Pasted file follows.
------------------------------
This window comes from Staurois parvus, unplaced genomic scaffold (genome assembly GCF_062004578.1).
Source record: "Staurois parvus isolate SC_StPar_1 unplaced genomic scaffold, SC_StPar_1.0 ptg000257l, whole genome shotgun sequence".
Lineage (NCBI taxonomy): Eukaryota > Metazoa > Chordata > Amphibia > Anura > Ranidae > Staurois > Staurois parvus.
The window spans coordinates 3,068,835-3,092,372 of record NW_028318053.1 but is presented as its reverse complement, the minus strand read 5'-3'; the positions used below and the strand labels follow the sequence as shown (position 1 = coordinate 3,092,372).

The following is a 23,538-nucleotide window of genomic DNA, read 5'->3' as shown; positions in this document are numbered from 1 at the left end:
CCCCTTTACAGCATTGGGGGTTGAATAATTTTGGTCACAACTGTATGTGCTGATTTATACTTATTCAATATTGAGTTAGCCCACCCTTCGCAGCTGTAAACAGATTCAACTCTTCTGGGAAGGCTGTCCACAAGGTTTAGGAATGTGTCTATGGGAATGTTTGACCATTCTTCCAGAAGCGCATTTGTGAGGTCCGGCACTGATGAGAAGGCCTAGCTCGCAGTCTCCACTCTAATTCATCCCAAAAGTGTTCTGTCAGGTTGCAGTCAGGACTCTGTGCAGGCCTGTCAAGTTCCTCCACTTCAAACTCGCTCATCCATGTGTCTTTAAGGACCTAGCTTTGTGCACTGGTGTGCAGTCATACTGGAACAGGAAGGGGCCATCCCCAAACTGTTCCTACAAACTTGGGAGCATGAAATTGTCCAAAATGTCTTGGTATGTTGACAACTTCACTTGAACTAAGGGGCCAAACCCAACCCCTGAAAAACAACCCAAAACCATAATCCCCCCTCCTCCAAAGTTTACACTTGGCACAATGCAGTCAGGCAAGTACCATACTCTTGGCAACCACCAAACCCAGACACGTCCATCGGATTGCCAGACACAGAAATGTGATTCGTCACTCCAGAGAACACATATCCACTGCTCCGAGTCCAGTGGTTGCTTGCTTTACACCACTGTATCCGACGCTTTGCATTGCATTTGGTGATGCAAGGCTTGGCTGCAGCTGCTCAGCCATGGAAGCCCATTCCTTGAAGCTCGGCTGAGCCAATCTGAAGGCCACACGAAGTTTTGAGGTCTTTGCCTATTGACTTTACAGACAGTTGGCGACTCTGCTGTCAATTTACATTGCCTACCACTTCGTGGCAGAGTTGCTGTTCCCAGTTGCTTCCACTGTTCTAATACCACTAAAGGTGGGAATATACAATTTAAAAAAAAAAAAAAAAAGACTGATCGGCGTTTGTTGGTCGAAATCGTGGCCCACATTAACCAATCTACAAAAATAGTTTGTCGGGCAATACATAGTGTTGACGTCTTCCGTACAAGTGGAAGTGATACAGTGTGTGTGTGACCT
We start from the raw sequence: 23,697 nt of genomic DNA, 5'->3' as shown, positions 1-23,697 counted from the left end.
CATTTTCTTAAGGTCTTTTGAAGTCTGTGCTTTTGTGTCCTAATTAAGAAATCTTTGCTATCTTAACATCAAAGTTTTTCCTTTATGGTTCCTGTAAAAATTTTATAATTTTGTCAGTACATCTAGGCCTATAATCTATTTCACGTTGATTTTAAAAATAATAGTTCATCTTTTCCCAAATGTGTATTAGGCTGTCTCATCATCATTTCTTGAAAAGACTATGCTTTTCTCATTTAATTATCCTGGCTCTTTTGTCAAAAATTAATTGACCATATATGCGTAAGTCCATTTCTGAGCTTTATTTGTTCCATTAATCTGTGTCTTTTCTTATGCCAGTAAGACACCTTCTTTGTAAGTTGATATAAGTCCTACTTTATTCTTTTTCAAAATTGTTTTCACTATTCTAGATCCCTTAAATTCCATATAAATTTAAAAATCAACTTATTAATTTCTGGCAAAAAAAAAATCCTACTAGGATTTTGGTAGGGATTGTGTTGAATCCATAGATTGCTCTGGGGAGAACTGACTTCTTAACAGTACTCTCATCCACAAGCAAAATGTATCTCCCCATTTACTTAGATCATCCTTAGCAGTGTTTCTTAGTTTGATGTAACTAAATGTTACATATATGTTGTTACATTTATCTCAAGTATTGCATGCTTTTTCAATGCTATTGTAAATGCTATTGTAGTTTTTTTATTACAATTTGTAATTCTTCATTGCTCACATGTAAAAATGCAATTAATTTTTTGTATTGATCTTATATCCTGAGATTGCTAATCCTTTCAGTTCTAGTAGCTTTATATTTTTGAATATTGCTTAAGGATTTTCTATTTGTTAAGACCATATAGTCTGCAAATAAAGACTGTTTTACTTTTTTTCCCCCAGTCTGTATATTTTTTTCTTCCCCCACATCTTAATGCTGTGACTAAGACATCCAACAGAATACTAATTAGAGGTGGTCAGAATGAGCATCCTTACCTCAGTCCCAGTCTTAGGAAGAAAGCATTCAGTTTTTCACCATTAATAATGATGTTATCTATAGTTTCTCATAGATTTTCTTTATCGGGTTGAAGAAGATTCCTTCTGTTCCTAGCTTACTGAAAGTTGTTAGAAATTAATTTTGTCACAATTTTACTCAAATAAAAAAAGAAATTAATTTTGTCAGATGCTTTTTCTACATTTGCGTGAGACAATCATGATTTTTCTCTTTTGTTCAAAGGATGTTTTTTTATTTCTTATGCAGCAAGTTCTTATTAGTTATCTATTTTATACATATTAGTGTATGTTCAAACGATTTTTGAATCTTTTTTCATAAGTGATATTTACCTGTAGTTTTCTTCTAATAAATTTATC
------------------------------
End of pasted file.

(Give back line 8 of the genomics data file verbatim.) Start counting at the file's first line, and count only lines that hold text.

CATTTTCTTAAGGTCTTTTGAAGTCTGTGCTTTTGTGTCCTAATTAAGAAATCTTTGCTATCTTAACATCAAAGTTTTTCCTTTATGGTTCCTGTAAAAATTTTATAATTTTGTCAGTACATCTAGGCCTATAATCTATTTCACGTTGATTTTAAAAATAATAGTTCATCTTTTCCCAAATGTGTATTAGGCTGTCTCATCATCATTTCTTGAAAAGACTATGCTTTTCTCATTTAATTATCCTGGCTCTTTTGTCAAAAATTAATTGACCATATATGCGTAAGTCCATTTCTGAGCTTTATTTGTTCCATTAATCTGTGTCTTTTCTTATGCCAGTAAGACACCTTCTTTGTAAGTTGATATAAGTCCTACTTTATTCTTTTTCAAAATTGTTTTCACTATTCTAGATCCCTTAAATTCCATATAAATTTAAAAATCAACTTATTAATTTCTGGCAAAAAAAAAATCCTACTAGGATTTTGGTAGGGATTGTGTTGAATCCATAGATTGCTCTGGGGAGAACTGACTTCTTAACAGTACTCTCATCCACAAGCAAAATGTATCTCCCCATTTACTTAGATCATCCTTAGCAGTGTTTCTTAGTTTGATGTAACTAAATGTTACATATATGTTGTTACATTTATCTCAAGTATTGCATGCTTTTTCAATGCTATTGTAAATGCTATTGTAGTTTTTTTATTACAATTTGTAATTCTTCATTGCTCACATGTAAAAATGCAATTAATTTTTTGTATTGATCTTATATCCTGAGATTGCTAATCCTTTCAGTTCTAGTAGCTTTATATTTTTGAATATTGCTTAAGGATTTTCTATTTGTTAAGACCATATAGTCTGCAAATAAAGACTGTTTTACTTTTTTTCCCCCAGTCTGTATATTTTTTTCTTCCCCCACATCTTAATGCTGTGACTAAGACATCCAACAGAATACTAATTAGAGGTGGTCAGAATGAGCATCCTTACCTCAGTCCCAGTCTTAGGAAGAAAGCATTCAGTTTTTCACCATTAATAATGATGTTATCTATAGTTTCTCATAGATTTTCTTTATCGGGTTGAAGAAGATTCCTTCTGTTCCTAGCTTACTGAAAGTTGTTAGAAATTAATTTTGTCACAATTTTACTCAAATAAAAAAAGAAATTAATTTTGTCAGATGCTTTTTCTACATTTGCGTGAGACAATCATGATTTTTCTCTTTTGTTCAAAGGATGTTTTTTTATTTCTTATGCAGCAAGTTCTTATTAGTTATCTATTTTATACATATTAGTGTATGTTCAAACGATTTTTGAATCTTTTTTCATAAGTGATATTTACCTGTAGTTTTCTTCTAATAAATTTATC